How many times have I looked over at Mount Washington from the slopes of Bretton Woods ski resort and wondered how people can live up there in the winter. Even from that distance it looked cold and forbidding. Weather reports would issue ridiculous wind speeds (the highest every recorded was 231 miles per hour on April 12 1934. This record still holds as the highest surface wind measured anywhere on earth) The extremes of wind, cold, ice, fog and snow on Mount Washington are the stuff of legends not because its the coldest, snowiest, windiest place on earth but because of the extremes. When I was on top of the mountain yesterday the weather was a beautiful 60 degrees and although the cloud cover was thick there was little wind.
There are several buildings on top, both modern and historical. The Tip Top House is the oldest surviving building and is a former hotel built in 1853 that looks like a bunker. You can see the extremely thick walls, reinforced with rocks blasted from the mountain, small windows let in light. The beds were small bunks lined up along a wall one on top of the other. The kitchen is spacious with a large wood stove and a long refectory table. Actually quite nice for hikers tired after a long climb. There was a fire in 1908 that destroyed all the buildings except the Tip Top House. It was abandoned in 1968 and restored in 1987 to become a state historical site.
The Mt. Washington weather observation station is a private, non profit scientific and educational institution organized under the state of New Hampshire. It was the first of its kind in the world. Although weather was being monitored as early as 1870 by the US signal Service, the current observatory began keeping records in 1932.
How I came to be on top of this mountain was strictly a last minute whim. I was in New Hampshire for the weekend visiting friends and ended up at a restaurant at the base of the mountain looking at a billboard for the cog railroad. One thing led to another and before I knew it my friend Milly and I were on the cog railroad climbing to the summit on a sunny September 1. I had on a summer skirt and short sleeved top ready for a day or walking and touring. We found a light jacket in Milly’s car and a fleece car blanket. I changed from my flats to sneakers which were in the car from our walk that morning. Hardly what I would have planned for the summit of Mount Washington but on this beautiful day with the fleece blanket on my shoulders I was fine.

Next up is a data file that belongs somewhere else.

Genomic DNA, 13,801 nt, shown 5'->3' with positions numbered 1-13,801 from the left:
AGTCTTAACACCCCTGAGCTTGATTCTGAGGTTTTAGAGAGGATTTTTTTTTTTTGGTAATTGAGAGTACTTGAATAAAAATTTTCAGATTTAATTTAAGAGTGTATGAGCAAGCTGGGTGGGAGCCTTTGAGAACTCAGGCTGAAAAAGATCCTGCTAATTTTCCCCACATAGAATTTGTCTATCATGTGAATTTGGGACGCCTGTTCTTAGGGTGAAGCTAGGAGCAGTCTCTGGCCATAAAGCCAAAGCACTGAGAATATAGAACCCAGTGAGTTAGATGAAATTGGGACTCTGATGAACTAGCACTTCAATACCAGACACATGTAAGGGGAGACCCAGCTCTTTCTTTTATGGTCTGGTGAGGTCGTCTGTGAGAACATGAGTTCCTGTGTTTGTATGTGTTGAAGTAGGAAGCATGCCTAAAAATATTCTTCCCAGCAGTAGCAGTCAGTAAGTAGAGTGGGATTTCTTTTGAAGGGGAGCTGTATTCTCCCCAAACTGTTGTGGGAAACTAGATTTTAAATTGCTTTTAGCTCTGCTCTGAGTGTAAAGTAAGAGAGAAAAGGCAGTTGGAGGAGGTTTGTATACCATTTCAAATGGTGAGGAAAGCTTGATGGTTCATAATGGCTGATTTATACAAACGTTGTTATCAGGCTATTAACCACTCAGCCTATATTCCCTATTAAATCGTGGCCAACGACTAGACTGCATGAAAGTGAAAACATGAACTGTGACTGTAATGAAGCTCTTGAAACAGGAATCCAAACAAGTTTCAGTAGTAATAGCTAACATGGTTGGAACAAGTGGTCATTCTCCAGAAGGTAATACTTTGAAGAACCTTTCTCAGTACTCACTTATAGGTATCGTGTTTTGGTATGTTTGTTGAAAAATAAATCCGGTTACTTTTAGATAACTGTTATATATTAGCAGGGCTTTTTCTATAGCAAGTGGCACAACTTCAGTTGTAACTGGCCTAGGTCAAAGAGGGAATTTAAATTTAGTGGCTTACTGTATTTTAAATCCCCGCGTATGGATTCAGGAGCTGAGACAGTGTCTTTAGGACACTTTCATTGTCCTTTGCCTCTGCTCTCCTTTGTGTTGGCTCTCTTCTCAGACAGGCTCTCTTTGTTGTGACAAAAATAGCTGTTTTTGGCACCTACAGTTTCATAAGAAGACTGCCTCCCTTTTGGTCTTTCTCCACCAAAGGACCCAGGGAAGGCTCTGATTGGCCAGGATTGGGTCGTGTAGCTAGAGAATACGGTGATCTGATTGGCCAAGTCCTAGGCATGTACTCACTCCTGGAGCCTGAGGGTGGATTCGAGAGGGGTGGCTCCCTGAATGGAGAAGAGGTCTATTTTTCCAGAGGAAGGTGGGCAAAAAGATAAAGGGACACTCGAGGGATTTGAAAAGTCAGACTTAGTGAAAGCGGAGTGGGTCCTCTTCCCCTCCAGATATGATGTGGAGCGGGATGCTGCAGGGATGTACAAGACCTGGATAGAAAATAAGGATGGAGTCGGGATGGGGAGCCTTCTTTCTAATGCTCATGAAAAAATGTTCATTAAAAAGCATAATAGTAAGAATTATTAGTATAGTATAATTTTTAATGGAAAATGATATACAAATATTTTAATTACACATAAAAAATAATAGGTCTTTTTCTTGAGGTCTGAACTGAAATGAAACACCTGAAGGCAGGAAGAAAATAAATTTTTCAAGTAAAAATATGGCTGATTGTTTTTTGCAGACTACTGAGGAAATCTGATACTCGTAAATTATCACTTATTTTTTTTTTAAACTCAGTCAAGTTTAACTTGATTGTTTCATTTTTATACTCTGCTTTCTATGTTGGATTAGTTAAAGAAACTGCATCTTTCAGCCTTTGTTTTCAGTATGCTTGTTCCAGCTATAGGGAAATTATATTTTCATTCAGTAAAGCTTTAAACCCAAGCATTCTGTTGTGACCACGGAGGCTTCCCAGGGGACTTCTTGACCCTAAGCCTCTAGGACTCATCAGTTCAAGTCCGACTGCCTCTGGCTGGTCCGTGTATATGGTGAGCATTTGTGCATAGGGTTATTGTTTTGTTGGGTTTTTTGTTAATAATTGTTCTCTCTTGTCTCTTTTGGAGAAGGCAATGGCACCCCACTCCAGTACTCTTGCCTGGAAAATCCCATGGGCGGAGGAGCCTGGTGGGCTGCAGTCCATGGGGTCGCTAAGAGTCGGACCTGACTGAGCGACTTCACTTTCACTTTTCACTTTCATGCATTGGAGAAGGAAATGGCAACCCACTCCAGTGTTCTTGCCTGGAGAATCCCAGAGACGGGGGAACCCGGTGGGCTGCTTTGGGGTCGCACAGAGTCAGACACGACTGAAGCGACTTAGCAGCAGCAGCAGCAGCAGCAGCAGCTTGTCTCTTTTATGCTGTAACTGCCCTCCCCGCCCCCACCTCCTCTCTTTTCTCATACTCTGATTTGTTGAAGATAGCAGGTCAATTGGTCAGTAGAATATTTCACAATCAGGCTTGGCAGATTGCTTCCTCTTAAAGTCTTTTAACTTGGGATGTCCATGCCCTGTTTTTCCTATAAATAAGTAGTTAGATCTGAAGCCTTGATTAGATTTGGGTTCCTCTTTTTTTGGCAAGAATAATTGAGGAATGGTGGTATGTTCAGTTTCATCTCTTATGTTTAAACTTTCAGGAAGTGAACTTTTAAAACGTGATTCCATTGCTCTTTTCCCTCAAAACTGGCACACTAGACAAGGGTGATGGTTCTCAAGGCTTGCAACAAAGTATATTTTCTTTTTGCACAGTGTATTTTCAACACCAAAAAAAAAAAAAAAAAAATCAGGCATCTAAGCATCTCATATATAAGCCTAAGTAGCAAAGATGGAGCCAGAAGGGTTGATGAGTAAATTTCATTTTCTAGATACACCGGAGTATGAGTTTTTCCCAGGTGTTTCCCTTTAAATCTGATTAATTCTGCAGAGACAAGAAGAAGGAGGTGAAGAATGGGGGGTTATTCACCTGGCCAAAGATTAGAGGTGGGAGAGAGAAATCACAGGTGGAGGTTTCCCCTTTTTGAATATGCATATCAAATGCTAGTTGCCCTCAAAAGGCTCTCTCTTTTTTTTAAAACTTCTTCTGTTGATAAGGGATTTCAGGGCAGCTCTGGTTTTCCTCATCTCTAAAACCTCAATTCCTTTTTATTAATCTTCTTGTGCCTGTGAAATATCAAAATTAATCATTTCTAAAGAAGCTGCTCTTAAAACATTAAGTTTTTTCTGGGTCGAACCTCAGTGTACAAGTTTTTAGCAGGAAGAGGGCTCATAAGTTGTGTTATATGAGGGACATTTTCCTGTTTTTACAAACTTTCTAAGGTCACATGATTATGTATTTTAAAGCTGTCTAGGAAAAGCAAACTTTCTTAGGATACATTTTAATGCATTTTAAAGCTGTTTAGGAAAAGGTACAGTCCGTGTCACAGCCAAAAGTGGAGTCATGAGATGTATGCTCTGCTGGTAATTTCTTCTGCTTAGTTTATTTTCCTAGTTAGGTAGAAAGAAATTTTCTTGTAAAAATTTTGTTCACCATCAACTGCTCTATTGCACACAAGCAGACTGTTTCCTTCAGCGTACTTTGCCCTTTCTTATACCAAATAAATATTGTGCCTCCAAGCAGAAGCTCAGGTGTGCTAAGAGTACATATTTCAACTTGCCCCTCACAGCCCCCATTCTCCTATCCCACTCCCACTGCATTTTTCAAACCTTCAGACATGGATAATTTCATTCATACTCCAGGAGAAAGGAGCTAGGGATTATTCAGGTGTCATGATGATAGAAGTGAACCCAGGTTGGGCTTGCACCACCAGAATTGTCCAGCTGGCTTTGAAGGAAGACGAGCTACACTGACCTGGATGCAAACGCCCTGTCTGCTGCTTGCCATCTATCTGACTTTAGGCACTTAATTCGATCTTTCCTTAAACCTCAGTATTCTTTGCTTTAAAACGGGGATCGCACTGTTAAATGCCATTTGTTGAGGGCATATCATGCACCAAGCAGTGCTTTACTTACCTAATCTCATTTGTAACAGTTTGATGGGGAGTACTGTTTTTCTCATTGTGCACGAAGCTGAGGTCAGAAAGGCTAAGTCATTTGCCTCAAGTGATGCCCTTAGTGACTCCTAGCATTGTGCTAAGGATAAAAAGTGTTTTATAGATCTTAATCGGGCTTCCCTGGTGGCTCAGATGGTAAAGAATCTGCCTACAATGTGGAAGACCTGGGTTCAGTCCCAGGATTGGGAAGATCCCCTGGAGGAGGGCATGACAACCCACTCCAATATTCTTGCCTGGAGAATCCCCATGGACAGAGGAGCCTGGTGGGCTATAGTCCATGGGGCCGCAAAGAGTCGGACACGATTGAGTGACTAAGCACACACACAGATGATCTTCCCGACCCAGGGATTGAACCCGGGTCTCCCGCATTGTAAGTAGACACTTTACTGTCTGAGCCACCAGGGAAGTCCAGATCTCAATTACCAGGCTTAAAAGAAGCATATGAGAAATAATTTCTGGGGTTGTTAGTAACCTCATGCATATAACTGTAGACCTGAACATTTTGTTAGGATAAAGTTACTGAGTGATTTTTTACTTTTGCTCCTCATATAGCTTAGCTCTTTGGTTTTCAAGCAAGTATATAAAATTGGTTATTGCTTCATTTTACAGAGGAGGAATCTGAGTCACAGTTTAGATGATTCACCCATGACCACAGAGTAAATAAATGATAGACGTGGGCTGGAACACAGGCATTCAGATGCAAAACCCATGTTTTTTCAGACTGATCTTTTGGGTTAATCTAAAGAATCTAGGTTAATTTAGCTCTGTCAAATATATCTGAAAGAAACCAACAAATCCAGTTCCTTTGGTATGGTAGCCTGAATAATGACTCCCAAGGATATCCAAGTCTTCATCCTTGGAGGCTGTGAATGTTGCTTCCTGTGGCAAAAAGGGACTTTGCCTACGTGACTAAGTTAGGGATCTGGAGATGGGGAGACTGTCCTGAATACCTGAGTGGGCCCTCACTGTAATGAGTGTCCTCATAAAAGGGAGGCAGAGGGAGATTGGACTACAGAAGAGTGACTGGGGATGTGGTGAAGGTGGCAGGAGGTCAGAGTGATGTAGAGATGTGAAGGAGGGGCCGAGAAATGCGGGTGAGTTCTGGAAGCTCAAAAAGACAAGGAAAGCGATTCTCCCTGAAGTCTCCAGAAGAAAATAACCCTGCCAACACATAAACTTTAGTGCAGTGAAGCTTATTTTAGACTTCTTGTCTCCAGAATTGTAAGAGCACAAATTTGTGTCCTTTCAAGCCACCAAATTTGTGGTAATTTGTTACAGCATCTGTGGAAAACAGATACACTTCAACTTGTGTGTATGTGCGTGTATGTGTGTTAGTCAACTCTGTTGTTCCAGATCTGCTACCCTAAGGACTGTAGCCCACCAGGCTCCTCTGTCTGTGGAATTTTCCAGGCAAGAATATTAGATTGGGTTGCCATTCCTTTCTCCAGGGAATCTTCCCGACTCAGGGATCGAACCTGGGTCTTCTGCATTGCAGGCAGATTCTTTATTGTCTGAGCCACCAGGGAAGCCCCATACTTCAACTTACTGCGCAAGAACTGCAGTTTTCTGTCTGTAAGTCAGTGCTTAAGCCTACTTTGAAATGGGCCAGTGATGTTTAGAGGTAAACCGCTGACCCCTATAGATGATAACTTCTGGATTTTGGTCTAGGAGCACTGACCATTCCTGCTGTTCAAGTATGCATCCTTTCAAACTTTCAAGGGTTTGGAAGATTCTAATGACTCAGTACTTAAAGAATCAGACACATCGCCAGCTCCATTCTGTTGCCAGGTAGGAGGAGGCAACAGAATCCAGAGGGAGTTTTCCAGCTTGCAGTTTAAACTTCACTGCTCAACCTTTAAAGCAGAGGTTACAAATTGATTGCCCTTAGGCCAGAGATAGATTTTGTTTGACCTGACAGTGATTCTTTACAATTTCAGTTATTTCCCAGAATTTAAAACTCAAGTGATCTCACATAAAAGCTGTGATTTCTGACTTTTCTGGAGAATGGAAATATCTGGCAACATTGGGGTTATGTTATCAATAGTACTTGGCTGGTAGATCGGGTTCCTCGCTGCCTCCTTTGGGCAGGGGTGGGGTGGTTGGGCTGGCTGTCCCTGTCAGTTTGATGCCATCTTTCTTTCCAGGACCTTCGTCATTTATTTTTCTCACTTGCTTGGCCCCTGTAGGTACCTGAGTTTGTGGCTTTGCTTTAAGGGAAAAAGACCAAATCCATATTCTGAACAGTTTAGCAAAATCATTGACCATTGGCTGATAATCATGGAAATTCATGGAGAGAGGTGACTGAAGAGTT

The cog railroad on Mount Washington is the world’s first mountain climbing rack and pinion railway with two steam locomotives and 4 biodiesel powered locomotives. It’s the second steepest rack railway in the world with an average grade of 25% and a maximum grade of 37.41%. The steepest is in Switzerland with a max grade of 48%! The seats are pitched forward which seems strange when you first sit down on level ground but are comfortable when you’re on the 37% grade.
I took pictures all the way up as the tree line turns to rock and lichen and the edelweiss to cairns built by the Appalachian Mountain club members to guild hikers walking through thick fog. The views of the Presidential range of the Appalachian mountain range are spectacular. On a clear day I’m told you can see all the way to Vermont. Mine was hardly a clear day from the summit but it was an amazing experience to be there.